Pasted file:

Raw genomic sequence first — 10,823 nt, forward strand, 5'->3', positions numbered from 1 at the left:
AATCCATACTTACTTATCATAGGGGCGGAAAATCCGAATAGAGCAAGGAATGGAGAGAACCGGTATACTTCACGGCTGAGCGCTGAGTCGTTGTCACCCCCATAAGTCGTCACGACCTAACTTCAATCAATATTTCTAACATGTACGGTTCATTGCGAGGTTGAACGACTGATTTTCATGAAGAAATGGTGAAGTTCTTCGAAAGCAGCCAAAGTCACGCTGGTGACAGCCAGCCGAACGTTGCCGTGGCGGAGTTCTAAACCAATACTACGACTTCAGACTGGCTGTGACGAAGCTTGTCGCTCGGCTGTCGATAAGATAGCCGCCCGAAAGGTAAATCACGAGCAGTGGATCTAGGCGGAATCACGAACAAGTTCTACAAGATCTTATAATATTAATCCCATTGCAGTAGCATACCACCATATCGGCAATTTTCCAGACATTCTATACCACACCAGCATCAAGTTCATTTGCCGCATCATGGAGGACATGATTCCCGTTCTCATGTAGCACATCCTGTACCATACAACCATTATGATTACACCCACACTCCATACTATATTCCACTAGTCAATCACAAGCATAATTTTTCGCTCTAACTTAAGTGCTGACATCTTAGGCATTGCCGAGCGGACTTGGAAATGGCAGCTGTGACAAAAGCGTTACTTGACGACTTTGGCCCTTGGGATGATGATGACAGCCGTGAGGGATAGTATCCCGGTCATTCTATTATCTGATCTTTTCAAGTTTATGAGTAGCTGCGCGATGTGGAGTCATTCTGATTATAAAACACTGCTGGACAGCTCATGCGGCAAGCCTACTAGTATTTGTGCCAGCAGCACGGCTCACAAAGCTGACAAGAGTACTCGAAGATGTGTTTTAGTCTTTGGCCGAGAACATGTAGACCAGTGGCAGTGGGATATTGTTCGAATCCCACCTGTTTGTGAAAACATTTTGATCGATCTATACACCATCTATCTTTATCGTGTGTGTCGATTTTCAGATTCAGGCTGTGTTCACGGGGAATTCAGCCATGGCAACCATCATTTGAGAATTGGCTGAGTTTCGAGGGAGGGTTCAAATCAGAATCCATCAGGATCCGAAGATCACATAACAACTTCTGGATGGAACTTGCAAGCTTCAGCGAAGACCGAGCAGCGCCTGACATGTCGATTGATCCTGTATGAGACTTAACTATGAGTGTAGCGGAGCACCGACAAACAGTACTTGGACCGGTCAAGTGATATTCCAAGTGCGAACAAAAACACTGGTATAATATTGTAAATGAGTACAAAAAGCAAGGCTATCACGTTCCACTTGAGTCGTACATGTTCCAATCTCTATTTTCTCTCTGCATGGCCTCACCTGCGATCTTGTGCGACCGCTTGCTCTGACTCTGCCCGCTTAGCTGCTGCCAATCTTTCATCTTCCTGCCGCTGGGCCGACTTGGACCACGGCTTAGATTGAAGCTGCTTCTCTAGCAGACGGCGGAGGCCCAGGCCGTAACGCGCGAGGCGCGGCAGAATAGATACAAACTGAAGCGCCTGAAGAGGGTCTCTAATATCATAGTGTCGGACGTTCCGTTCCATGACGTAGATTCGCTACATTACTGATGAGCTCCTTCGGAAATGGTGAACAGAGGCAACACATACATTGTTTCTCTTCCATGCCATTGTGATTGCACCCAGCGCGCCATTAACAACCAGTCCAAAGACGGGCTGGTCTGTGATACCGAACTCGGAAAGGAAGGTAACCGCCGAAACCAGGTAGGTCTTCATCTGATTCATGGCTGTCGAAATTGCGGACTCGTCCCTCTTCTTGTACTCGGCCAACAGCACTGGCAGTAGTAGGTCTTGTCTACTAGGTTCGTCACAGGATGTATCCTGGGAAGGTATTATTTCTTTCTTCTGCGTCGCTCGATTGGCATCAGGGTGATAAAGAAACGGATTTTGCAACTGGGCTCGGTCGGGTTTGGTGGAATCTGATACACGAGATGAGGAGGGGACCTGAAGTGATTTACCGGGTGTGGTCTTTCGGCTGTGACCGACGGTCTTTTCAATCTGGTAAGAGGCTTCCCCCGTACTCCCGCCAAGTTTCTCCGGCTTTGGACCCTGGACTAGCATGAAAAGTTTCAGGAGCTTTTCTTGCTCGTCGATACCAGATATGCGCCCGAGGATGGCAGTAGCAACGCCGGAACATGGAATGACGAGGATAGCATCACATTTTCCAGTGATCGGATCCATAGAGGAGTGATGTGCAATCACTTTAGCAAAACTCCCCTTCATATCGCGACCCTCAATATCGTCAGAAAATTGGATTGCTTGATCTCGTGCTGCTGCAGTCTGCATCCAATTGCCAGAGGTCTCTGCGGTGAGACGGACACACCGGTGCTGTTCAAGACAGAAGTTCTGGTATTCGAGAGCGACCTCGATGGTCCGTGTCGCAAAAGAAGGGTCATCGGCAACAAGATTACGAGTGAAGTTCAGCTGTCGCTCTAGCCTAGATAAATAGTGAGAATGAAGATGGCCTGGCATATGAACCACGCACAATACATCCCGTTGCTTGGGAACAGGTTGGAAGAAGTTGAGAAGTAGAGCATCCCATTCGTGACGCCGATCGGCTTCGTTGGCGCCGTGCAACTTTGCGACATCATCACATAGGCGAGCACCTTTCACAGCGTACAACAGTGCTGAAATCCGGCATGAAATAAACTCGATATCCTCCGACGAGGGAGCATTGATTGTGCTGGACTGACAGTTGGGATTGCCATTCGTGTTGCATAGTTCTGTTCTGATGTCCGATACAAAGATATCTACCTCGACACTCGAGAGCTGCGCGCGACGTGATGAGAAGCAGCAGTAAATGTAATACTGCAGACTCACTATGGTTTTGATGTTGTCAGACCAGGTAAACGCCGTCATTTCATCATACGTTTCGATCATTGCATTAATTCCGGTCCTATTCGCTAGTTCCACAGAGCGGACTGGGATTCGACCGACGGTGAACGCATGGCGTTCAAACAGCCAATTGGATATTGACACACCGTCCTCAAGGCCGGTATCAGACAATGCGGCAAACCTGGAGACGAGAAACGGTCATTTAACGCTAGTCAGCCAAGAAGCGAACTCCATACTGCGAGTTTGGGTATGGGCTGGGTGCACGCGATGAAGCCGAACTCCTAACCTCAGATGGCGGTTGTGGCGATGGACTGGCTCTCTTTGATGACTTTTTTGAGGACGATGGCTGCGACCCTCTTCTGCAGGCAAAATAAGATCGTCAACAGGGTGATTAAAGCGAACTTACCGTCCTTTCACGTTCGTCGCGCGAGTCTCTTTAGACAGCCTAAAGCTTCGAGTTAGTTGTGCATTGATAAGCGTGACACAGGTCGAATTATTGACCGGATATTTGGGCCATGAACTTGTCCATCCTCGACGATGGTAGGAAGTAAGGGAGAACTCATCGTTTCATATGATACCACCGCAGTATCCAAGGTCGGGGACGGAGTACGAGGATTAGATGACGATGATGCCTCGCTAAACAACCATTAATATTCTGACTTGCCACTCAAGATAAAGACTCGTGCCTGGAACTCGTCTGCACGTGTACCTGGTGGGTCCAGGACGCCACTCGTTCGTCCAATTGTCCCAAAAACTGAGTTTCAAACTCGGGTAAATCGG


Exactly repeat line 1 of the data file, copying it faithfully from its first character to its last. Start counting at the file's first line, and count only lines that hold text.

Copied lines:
Raw genomic sequence first — 10,823 nt, forward strand, 5'->3', positions numbered from 1 at the left: